Session 2: Castoriadis' Method and Epistemology

Ratio and Castoriadis
K. Psychopedis, University of Athens

Castoriadis attempts a criticism of instrumental rationalism based on a non instrumental discourse referring to the imaginary and to 'magmas'. The question is whether this discourse corresponds to a broader concept of reason (Vernunft) or on the contrary leads Castoriadis to an irrationalist position.

This question is approached from four distinct angles. First, in relation to Castoriadis' critique of the concept of rationality in Kant and Weber. Second, concerning his theory of society and history and the relation between understanding and explanation it entails. Third, in relation to Castoriadis' criticism to the concepts of development, capitalist economy and technique and the type of rationality this criticism implies. Finally, in relation to the consequences Castoriadis' notion of autonomous action has for the concept of rationality. Communitarianist and spontaneist elements in the thought of Castoriadis are noted. I conclude that Castoriadis's problematique leads us to a substantive theory of values in the contemporary world, a theory however that he did not fully elaborate.


C. Castoriadis: The Philosopher of Elucidation and Autonomy.
F. Theodoridis, Uppsala, Sweden

Castoriadis' work provides a threefold contribution to the Greco-western philosophical and political thought and practice. First, it constitutes a new logic and ontology, the logic-ontology of magmas, which it superposes to the dominant identitary-ensemblistic logic-ontology. While the later is based upon the assumptions of determinacy and identity of the forms of being, constituting in that way the doctrine of reductionism, the former is based upon the assumptions of creation and otherness of the forms of being, constituting in that way a conception of being (and time) as creation and alteration of forms. Second, it defines the imaginary (meaning) as the super-form in and through which both the psyche and the social-historical do exist, constituting in that way a new conception of the subject and of the social-historical, but also of the relation between them. Third, finally, it defines freedom as a project of individual and collective autonomy, a project that is pertinent to the western civilization, as it comprises its creation, one of its central social imaginary significations. Thus, in sum, to the dominant reductionist mode of thinking-doing, Castoriadis puts forward the elucidative mode of thinking-doing which emerges in his work both as a methodology of understanding of the psyche and the social-historical and, potentially, as a mode of individual and collective thinking-doing, non-instrumentally committed to the political-practical project of pursuing autonomy.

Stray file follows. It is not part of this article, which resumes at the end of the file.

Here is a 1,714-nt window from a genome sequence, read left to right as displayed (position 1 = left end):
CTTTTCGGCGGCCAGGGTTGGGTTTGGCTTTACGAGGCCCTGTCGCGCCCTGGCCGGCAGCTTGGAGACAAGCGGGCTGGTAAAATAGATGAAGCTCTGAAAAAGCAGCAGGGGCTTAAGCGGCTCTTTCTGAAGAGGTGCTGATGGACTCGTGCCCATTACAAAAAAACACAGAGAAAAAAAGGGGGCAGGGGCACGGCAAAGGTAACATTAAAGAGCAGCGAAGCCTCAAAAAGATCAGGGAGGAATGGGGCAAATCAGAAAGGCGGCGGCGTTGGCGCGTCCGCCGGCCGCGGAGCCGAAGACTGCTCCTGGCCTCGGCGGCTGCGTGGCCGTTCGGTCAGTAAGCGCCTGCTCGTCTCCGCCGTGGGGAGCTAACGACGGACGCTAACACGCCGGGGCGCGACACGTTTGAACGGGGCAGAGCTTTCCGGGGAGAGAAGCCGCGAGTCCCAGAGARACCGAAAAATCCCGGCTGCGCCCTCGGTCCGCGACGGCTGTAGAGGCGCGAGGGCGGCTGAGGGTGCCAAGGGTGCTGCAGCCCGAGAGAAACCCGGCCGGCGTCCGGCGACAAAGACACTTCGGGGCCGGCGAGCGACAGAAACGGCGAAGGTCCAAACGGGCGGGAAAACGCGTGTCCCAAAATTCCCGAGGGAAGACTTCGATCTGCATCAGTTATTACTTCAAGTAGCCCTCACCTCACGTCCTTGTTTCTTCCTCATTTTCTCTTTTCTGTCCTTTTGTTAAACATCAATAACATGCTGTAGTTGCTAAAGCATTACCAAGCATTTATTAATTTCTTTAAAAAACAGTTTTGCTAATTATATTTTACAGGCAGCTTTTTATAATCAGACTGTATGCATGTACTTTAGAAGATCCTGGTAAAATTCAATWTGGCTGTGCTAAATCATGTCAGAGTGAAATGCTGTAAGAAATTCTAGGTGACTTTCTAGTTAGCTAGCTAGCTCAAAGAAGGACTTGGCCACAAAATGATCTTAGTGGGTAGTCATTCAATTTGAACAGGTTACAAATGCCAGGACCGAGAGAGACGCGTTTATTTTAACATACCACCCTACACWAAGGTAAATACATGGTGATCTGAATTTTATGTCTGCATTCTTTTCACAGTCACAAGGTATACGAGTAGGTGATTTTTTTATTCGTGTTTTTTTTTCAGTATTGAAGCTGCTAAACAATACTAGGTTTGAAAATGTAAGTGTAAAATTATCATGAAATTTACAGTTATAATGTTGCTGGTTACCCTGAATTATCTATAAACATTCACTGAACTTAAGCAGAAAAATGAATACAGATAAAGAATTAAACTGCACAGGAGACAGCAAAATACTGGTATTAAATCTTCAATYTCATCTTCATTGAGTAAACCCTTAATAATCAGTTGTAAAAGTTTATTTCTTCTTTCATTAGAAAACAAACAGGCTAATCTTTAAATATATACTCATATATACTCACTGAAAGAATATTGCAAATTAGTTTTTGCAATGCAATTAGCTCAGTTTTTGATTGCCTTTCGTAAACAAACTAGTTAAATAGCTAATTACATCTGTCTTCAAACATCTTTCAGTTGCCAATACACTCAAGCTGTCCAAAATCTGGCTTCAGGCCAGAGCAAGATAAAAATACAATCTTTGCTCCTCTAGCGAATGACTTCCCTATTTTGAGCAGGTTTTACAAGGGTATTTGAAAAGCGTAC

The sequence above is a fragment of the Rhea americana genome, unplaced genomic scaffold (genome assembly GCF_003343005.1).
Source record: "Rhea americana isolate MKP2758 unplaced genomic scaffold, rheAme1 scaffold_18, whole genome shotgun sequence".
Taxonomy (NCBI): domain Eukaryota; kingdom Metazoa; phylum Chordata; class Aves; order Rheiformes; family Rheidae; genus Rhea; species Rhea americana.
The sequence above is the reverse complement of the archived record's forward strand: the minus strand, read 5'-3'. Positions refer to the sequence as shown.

Truth and Praxis in Castoriadis.
K. Kavoulakos, University of Crete

Throughout his entire oeuvre, Cornelius Castoriadis sought to map out a course beyond objectivism and relativism. A radically anti-idealist and anti-positivist thinker, he gave in neither to relativism nor to skepticism, believing that the traditional philosophical antitheses derive from a similarly erroneous understanding of knowledge and truth. Beginning with a critique of the marxist scientism and objectivism, Castoriadis gave us the outlines of an alternative notion of truth, which has to be connected with social practice and the historical context. In The Imaginary Institution of Society, Castoriadis provides strong arguments in favor of actively transcending the classic dilemmas that in our days have resurfaced as the conflict between universalism and relativism. Castoriadis bridges this antithesis by arguing that whereas the particularity of our historical perspective is a quasi-transcendental precondition of our knowledge, it also defines it positively, since it is only through the singular/particular that we can access the universal, which is connected to the critique of the particular and the consequent emergence/creation of new social meanings. Ultimately, Castoriadis intersects a broader tradition in European philosophical thought. It is the current of hermeneutic philosophy with its more contemporary aspects and offshoots.